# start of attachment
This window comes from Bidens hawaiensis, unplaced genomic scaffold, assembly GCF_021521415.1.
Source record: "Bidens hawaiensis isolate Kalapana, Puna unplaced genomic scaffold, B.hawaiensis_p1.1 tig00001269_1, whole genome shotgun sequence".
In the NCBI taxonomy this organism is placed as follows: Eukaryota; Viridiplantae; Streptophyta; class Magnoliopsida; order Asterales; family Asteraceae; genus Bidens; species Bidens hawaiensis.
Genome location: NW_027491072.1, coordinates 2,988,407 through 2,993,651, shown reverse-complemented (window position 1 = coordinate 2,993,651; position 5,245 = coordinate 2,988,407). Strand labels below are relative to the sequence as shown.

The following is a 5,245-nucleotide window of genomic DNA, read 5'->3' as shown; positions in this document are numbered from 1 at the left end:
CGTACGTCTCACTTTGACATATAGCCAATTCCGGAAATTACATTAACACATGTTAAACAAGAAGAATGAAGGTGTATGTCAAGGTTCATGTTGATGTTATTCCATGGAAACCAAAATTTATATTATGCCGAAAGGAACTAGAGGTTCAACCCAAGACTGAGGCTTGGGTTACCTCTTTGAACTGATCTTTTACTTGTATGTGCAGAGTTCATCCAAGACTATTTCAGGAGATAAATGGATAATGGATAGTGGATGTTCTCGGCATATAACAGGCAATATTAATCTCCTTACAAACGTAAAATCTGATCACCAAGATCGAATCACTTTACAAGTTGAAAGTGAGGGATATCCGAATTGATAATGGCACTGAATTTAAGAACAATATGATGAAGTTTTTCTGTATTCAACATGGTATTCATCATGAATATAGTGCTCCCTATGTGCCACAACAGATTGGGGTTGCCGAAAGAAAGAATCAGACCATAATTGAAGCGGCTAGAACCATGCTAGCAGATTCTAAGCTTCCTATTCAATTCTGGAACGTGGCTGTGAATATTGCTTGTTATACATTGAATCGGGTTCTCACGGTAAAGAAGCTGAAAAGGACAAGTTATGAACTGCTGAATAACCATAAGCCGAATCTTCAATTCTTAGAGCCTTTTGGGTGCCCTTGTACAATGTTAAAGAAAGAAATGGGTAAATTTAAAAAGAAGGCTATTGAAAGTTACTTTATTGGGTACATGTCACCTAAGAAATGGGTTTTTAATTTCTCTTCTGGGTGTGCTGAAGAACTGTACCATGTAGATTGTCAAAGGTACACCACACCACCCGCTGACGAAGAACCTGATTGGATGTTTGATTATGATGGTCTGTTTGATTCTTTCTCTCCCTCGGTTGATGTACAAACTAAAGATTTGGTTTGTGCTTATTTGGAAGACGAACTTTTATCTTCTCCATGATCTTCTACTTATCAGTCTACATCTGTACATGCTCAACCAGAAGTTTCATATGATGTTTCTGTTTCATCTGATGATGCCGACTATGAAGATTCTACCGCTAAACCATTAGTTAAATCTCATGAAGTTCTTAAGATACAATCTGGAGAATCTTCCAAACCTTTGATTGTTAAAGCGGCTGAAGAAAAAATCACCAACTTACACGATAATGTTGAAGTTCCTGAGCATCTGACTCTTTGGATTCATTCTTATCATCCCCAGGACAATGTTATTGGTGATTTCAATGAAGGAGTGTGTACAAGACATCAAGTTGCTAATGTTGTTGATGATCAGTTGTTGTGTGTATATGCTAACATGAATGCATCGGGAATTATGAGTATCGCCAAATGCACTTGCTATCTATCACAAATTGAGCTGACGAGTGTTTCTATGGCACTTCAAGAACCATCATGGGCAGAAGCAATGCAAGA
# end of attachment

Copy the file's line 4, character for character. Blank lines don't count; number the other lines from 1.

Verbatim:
Genome location: NW_027491072.1, coordinates 2,988,407 through 2,993,651, shown reverse-complemented (window position 1 = coordinate 2,993,651; position 5,245 = coordinate 2,988,407). Strand labels below are relative to the sequence as shown.